Online learning is not a new concept. The idea has been around for decades. The advent of online courses was experimented with as early as 1998 by universities such as MIT, Stanford University, Carnegie Mellon University, and the University of Oxford. While these experiments were initially popular among students in their 20s, they didn’t find widespread adoption for many reasons. Online education was largely ignored in the early 2000s, with educators and policy-makers being slow to adopt technology that could amplify learning outcomes.
The education delivery model had remained unchanged for close to a century and was not open to disruptive innovation. Education was traditionally delivered in an enclosed system due to its physical-only nature. The personal computer and internet changed many industries. Education was one domain that had not utilized the advancement in the technology landscape to its benefit for a very long time. Educators were too slow to adopt technology in education delivery.
Flipped classroom and Massive Open Online Courses (MOOCs)
One of the early innovations in education delivery happened in the form of the “flipped classroom” concept. Alison King, then associate professor of education in the College of Education at California State University, first seeded this concept in her 1993 publication, “From Sage on the Stage to Guide on the Side.” Eric Mazur, a physicist and educator at Harvard University, gave structure to the practice in his 1997 publication titled “Peer Instruction: A User’s Manual.”
In the flipped classroom, teachers would prepare lectures to be played in a scheduled time (usually at home) and provide students with more hands-on learning activities during class. The innovation was revolutionary because it provided learners with greater mobility without compromising the quality of teaching. Learning media like audio and video found widespread adoption.
Flipped classrooms likely lead to the next innovation in education delivery: massive open online courses (MOOCs). MOOCs are a modern manifestation of distance learning. Students can enroll via video lectures without instructor interaction or personal instruction, leaning instead on social networks for advice and feedback.
More importantly, this model does not require learners to be present, which is an invaluable innovation that has been historically inaccessible due to cost constraints. Suddenly education became more affordable and accessible to a broader group of people than ever before who could never afford such an opportunity just 20 years ago! The future looks promising.
The advancement in technology and handheld devices was central to quite a disruption across industries. The education domain suddenly was buzzing with several online tools and mobile apps that were available to support early learners. In many cases, these tools were specifically designed in response to the needs identified by educators who work closely with teachers, students, and parents alike. Education Technology suddenly became a high-growth domain. Here are just some examples:
- Khan Academy is an online learning platform that offers practice exercises, instructional videos, and lessons for math, science, economics, history, art history, or computer programming for kids ages six years old up through high school juniors.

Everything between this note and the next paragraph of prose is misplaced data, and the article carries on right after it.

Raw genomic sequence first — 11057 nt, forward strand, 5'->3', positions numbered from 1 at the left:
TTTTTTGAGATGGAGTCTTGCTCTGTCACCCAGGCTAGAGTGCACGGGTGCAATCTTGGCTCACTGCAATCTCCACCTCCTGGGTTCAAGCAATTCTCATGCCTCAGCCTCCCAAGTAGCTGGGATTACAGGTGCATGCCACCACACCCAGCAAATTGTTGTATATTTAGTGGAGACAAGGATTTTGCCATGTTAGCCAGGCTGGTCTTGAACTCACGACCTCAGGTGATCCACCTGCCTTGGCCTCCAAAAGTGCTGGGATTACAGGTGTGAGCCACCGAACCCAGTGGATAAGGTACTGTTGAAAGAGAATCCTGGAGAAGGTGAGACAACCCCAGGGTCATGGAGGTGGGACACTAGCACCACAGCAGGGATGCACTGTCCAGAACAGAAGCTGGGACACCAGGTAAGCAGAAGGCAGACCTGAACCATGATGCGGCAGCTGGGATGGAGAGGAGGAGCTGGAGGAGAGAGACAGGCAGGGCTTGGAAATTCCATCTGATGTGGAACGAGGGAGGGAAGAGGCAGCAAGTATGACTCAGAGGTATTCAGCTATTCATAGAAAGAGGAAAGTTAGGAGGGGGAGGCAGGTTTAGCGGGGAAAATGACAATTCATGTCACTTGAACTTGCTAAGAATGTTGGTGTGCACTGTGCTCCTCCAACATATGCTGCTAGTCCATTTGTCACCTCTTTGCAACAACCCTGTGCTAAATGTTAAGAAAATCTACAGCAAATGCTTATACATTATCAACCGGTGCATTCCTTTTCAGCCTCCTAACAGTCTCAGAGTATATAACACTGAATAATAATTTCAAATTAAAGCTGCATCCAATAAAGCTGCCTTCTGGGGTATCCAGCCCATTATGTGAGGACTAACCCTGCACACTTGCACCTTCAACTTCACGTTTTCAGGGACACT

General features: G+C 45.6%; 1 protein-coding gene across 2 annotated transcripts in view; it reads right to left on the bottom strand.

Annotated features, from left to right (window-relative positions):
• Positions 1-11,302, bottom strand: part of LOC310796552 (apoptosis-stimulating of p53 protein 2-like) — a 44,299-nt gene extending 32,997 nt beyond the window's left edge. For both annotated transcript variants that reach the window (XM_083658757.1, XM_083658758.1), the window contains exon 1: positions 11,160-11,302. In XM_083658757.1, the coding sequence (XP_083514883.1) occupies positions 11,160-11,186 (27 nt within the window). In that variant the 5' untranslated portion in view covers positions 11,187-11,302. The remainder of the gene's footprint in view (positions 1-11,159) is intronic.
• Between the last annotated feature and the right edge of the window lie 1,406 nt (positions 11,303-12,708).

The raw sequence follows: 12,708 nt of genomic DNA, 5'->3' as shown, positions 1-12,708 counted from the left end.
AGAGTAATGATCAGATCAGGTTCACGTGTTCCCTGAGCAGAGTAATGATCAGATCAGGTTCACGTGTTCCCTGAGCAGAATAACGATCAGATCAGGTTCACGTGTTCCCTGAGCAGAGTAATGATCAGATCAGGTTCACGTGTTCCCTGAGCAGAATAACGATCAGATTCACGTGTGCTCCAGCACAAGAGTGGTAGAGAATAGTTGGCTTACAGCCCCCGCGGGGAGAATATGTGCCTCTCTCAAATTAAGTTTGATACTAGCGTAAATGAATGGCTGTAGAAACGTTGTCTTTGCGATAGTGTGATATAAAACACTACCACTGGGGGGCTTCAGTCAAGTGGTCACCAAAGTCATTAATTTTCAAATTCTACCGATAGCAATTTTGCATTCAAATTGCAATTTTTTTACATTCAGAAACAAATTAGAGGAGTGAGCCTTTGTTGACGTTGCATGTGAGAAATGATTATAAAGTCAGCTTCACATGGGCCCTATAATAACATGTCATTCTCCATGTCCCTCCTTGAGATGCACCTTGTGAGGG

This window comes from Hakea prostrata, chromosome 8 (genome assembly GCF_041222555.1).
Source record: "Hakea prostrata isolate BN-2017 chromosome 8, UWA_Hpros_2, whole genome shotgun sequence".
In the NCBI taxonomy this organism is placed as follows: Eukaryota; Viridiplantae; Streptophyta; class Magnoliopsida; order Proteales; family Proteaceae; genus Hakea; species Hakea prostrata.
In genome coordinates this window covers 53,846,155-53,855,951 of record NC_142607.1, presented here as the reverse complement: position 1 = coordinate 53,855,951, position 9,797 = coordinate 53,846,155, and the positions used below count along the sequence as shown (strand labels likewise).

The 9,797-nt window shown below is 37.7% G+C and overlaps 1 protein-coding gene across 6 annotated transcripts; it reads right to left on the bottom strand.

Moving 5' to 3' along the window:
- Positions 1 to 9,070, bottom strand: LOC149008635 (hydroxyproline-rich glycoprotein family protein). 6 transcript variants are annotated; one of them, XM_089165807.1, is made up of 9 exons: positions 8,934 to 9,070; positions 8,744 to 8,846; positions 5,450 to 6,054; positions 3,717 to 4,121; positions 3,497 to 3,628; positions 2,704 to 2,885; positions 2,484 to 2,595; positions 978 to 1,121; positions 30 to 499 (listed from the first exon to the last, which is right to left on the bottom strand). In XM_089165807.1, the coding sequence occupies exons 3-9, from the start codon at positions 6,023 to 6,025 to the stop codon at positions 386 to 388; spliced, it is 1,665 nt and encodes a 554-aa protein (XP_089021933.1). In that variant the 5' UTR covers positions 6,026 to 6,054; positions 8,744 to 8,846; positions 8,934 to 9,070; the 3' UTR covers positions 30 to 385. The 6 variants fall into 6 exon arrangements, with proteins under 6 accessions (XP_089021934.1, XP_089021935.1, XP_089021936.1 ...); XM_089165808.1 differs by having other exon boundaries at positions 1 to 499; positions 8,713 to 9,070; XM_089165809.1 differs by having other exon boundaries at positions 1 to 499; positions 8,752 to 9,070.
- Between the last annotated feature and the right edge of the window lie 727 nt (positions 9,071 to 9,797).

- ABC Mouse develops educational games which are available on Apple’s iTunes App Store so children can learn about reading phonics skills, letter sounds, vocabulary story, etc.
- Duolingo offers free language learning whether it is Spanish, French or German, and is the most downloaded language learning app
- Codeacademy teaches individuals to code through interactive programming lessons.
The future of education: 2021 and beyond
The pandemic brought a global standstill. Millions of students worldwide suddenly found themselves stranded. The world witnessed a problem never seen before. The Education Technology landscape, which was struggling to find a foot less than a decade ago became the lifeline for the education domain.
A new era in the education domain has begun which is slowly but surely changing how we think about learning and transforming every aspect of our lives to make way for a better future ahead. Online education delivery is the next frontier for education. This model provides greater access to students worldwide and offers a wider variety of subjects that would not be available otherwise. The best of what we have come to experience through flipped classrooms to MOOCs will provide a future full of innovative possibilities.
Technologies like augmented reality, mixed reality and virtual reality have great potential to create an entirely new way of learning experience.
Innovation is necessary for survival
The future of education holds much potential to transform the way we learn. Many students now see online education as a viable alternative for obtaining an affordable, high-quality degree from elite universities like Stanford University, Harvard University, and many around the globe. With the industries more open to recruiting capable candidates who have taken to skill themselves through alternate education models, there’s more to look forward to in the future. If anything, the current circumstances have taught us that innovation is necessary for humankind’s survival.
The teaching-learning process has come a long way, and so must our understanding and awareness of the latest trends in online delivery methods. The possibilities for what we can expect from this new frontier are endless.
Integra offers content development, online learning solutions, assessments development and learning modernization solutions to Higher Education Publishers, Edtech organizations, and, Colleges and Universities. Our team of experts can help you design impactful courseware tailored to meet specific learning needs. Contact us today to learn more about how we can support you with this transformation!